Mark Harold: The Johnny Rotten of beatboxing who has made it big in Lithuanian politics

How did a performer with the stage name Mark Splinter end up helping to run a Baltic capital?

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The Independent Online

As a beatboxer and self-confessed English eccentric, Mark Harold cuts an unlikely political figure. And, given the city he is to help govern is over 1,000 miles away in another country and some of its residents charged him with being a spy, his story becomes more extraordinary.

The 36-year-old has become the first foreigner to be elected to help run Vilnius, the capital city of Lithuania.

He first visited the Lithuanian city for a week in 2004, at the same time that the first pioneering Lithuanian migrants were heading to the UK. A little more than a decade later, he was elected to Vilnius City Council after winning more than 2,700 votes in last Sunday’s election.

In his first interview with a British newspaper since his victory, Mr Harold confessed that if you told him 10 years ago that it would happen, he would not have been surprised.

“I would have said that sounds crazy, so it will probably happen,” he told The Independent. “Because I have kind of fallen into quite a few crazy things.”

Given that for his 2011 summer holiday, Mr Harold chose a trip to Kabul in Afghanistan, this may be no exaggeration.

While the modern British politician spends his early years as a political advisor or policy wonk, Mr Harold, a former pubic schoolboy who grew up in a “very boring south London suburb”, first came to Lithuania at the invitation of fans of beatboxing.

As his musical alias Mark Splinter, he was by then becoming something of a legend in beatboxing circles. A 2002 event that he organised in St James’s Park in London, where he offered a jar of raspberry jam to whoever gave the best performance, was described by this newspaper as “a meeting that has gone down in legend – the beatbox equivalent of the Sex Pistols’ 1976 concert in Manchester’s Free Trade Hall”.

Mr Harold, who remembers the event as “a great picnic”, was happy to accept his Lithuanian friends’ invitation, and filmed the music and celebrations that accompanied Vilnius’s accession to the EU in 2004. “I fell in love with the place,” he said.

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Mark Harold first visited the Lithuanian capital, Vilnius, in 2004 and had made it his home within a year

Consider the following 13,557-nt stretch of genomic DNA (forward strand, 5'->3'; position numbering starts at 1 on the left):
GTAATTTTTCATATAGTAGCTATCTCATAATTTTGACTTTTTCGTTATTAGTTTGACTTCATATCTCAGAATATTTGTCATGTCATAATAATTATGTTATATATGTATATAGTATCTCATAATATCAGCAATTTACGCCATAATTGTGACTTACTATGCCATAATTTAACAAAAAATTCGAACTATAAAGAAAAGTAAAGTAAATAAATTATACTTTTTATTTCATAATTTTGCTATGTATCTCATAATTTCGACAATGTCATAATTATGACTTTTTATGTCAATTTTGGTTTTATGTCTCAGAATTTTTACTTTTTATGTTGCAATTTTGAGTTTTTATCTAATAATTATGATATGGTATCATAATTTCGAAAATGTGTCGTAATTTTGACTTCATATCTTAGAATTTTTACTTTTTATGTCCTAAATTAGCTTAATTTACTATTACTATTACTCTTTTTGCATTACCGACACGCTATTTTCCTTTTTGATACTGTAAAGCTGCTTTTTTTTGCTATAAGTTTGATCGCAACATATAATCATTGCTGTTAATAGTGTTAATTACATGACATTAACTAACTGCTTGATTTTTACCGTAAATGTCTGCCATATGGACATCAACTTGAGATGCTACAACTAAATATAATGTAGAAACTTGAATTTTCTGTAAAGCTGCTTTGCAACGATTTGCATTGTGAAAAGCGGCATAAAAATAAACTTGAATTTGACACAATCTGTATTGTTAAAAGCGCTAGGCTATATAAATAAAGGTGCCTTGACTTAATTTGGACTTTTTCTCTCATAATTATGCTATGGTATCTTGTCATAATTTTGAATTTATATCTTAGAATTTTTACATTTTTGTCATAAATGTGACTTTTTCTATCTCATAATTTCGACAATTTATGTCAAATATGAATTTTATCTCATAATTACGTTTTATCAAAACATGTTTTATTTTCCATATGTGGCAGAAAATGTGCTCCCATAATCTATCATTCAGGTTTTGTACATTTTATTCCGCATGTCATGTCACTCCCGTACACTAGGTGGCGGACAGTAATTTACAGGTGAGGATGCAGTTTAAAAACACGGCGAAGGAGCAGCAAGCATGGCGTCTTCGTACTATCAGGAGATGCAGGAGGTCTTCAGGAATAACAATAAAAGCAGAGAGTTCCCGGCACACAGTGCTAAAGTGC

Before the year was over, he had left London and settled in Vilnius, working as a freelance graphic designer and organising music events and met his “one true love”, Jelena, a film script supervisor, soon afterwards.

Not long after returning from his summer jaunt to Kabul, he discovered he could stand for municipal elections in Lithuania.

“I am a little bit naughty by nature: once I discovered it was a possibility, it became very tempting to do it.”

As luck would have it, a foreign, beatboxing, dubstep pioneer seemed just what Lithuanian politics was crying out for. Mr Harold found himself invited to parliament for a chat with Remigijus Šimašius, the Liberal Movement party’s Vilnius mayoral candidate.

“I presume lots of young party activists had been scouting around for people who had the same ideas as the party and a following.  The party wanted to appeal to young people who would be voting for the first time.”

It helped, Mr Harold added, that as well as being prominent in the Vilnius music scene, he was already an active campaigner on issues like gay rights. He was also “inspired” by Mr Šimašius who seemed to share his “classical Enlightenment liberal, free market, pro-social and economic freedom” outlook.

But, he revealed, not everything was plain sailing. While many Britons worried about eastern European immigrants in the UK, some Lithuanians were equally suspicious about the Brit who had gone over there and was trying to get on to their city council.

A small but vocal minority, Mr Harold said, was so bemused by him that they thought the only logical explanation was that he was a spy.

“They have heard that London is amazing and Vilnius is terrible with a bad economy, so they wonder why I would do this. It doesn’t make sense to them. They assume I am a spy.”

But he insisted: “The vast majority are very happy to see me.  Walking round the streets campaigning, people ask about my strange name, and when they discover I am British, they say ‘Good luck, this is going to bring fresh blood into the old system.  It’s a sign of Westernness, that we are not looking towards Putin.’

City worthy or not, he has no plans to give up the beatboxing. “If I hear someone out on the street doing it, I will beatbox a little bit myself, just to let them know I am in the secret society.”

‘Enlightenment liberal’: Mark Harold’s policies

FOR Immigration (obviously)

On Lithuanians moving to the UK: “Many of them are my friends. They are working their arses off and bringing a lot of money into the economy.”

On Brits, and everyone else, moving to Vilnius: “Throughout history, the best solution to Vilnius’ problems has been immigration.” Cites Grand Duke Gediminas, founding father of Vilnius, who in the 1320s offered privileges to immigrant merchants and artisans.

AGAINST Soviet-style bureaucracy.

Concerned about the potential for corruption. “There isn’t the level of auditing you have in the UK, which means many people sign contracts they haven’t read.”

FOR Snow clearance and pavement repair (he injured his ankle tripping on the pavement last year).

FOR Ukraine: hence the hostility he receives from pro-Russian factions in Lithuania.

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